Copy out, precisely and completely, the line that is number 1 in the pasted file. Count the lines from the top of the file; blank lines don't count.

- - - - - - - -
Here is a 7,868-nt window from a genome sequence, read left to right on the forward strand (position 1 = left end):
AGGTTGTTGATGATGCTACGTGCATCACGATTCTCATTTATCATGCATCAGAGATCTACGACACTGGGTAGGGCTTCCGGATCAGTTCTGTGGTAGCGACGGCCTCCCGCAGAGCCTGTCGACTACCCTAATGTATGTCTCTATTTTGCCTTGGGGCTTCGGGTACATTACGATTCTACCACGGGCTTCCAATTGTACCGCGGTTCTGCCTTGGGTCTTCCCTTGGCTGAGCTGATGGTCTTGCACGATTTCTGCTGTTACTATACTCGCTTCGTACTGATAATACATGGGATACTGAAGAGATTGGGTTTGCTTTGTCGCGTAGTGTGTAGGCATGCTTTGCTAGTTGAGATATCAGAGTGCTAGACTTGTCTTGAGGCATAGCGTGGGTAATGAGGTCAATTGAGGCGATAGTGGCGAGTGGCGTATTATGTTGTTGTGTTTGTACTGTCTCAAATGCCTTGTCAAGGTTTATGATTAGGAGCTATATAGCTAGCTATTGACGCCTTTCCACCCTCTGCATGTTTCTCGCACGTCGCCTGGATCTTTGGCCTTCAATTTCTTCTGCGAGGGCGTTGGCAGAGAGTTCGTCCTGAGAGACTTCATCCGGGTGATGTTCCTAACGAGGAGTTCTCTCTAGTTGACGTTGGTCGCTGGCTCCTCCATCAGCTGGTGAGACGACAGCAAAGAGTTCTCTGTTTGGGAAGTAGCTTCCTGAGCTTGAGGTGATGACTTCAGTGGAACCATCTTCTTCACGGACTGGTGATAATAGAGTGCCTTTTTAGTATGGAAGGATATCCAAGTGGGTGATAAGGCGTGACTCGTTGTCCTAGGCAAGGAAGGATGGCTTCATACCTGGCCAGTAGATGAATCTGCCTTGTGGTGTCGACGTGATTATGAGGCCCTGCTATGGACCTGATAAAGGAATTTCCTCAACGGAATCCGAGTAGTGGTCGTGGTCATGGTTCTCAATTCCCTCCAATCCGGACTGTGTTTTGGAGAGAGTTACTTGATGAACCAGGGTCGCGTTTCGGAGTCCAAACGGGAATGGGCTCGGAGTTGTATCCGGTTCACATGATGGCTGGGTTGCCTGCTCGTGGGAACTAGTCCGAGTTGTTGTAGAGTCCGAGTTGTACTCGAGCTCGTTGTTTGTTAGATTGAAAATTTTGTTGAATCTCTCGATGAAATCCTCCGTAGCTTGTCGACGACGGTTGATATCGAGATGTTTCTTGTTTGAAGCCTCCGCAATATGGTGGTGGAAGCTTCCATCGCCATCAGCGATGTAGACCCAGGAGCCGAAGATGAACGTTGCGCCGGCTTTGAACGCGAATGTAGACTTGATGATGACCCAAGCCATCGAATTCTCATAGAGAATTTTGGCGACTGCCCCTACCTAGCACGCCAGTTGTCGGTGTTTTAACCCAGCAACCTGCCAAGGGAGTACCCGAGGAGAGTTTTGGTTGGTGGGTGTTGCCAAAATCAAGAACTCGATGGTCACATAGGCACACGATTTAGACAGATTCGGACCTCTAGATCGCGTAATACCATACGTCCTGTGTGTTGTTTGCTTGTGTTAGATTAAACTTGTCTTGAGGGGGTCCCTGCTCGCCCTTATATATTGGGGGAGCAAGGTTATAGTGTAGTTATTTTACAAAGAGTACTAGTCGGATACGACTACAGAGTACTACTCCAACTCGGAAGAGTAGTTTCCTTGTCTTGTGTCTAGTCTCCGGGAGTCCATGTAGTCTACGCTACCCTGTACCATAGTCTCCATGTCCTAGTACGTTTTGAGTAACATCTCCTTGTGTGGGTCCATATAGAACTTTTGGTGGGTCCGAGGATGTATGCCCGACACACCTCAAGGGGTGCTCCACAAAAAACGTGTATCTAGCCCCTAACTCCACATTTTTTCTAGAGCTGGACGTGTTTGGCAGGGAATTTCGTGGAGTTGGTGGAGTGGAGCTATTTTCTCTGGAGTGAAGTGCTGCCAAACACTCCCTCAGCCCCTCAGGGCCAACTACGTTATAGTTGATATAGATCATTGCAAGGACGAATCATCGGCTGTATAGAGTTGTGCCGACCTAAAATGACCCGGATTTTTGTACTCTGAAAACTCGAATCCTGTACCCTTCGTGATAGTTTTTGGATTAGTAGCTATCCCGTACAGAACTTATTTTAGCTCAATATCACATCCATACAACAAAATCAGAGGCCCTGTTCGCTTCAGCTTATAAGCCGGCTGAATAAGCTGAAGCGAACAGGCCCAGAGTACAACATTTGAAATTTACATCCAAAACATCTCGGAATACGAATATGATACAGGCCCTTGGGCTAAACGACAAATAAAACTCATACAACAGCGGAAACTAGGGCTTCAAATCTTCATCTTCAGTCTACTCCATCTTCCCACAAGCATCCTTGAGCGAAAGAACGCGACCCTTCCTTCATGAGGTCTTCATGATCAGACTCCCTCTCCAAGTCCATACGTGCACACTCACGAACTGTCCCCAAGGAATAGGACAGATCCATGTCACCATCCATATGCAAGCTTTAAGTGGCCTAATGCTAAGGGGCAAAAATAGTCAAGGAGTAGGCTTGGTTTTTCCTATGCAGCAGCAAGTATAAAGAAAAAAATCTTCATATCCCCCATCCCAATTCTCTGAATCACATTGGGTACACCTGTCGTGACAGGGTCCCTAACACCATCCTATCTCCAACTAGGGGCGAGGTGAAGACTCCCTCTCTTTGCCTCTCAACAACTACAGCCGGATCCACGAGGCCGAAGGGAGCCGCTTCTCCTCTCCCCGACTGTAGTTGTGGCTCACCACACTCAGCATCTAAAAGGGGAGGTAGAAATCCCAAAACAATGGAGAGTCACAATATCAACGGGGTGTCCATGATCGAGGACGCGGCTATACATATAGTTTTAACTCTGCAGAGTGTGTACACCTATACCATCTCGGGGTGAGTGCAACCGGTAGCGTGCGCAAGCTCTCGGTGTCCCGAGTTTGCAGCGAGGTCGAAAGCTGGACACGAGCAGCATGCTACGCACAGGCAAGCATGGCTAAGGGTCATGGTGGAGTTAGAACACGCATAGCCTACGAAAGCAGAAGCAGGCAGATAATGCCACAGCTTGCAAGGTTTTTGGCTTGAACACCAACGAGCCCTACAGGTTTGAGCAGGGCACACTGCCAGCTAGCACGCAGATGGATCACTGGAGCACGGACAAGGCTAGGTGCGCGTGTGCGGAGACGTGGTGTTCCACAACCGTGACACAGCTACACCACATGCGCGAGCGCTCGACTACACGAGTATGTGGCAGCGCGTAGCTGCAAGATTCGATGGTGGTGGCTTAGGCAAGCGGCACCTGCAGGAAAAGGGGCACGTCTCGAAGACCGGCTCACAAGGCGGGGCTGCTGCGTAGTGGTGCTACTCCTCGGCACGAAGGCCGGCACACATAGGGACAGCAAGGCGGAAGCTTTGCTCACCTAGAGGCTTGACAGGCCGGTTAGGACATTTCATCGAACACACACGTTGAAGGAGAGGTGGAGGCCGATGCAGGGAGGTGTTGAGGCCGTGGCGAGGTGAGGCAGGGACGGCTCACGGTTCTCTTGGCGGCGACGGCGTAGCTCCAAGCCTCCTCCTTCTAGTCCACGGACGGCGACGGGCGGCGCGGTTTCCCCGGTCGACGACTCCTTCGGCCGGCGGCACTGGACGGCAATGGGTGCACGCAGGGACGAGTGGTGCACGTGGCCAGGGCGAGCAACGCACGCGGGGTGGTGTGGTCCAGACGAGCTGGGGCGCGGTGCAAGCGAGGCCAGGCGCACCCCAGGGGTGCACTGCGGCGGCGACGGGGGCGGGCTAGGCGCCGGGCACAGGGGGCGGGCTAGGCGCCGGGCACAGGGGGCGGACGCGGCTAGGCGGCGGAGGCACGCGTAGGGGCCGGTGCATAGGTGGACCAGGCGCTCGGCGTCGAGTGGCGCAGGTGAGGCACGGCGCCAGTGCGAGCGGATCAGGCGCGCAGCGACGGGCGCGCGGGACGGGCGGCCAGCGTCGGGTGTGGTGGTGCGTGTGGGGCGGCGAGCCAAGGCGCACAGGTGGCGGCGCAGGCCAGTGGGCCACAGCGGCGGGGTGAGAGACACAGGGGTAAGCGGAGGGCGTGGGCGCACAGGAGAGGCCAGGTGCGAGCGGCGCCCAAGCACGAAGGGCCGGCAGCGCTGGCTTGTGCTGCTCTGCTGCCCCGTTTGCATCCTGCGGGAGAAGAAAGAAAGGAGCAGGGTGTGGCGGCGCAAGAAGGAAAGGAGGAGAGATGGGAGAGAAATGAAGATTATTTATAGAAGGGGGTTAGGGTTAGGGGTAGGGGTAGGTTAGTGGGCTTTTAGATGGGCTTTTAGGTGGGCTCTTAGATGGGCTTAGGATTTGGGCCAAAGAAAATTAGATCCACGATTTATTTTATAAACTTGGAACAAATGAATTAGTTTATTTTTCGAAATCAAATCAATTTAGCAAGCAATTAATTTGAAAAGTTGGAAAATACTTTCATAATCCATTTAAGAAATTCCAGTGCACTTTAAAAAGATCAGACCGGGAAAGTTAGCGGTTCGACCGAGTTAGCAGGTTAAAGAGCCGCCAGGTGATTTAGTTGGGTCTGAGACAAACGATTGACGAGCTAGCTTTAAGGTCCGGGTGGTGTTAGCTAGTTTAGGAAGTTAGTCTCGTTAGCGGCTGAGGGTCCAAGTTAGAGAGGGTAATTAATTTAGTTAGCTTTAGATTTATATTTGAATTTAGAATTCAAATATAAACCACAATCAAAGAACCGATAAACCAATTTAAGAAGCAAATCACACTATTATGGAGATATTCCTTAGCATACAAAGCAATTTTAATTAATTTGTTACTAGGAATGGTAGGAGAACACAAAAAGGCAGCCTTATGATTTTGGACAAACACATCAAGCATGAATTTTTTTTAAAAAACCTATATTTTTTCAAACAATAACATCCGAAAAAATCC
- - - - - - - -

Here is a 7,868-nt window from a genome sequence, read left to right on the forward strand (position 1 = left end):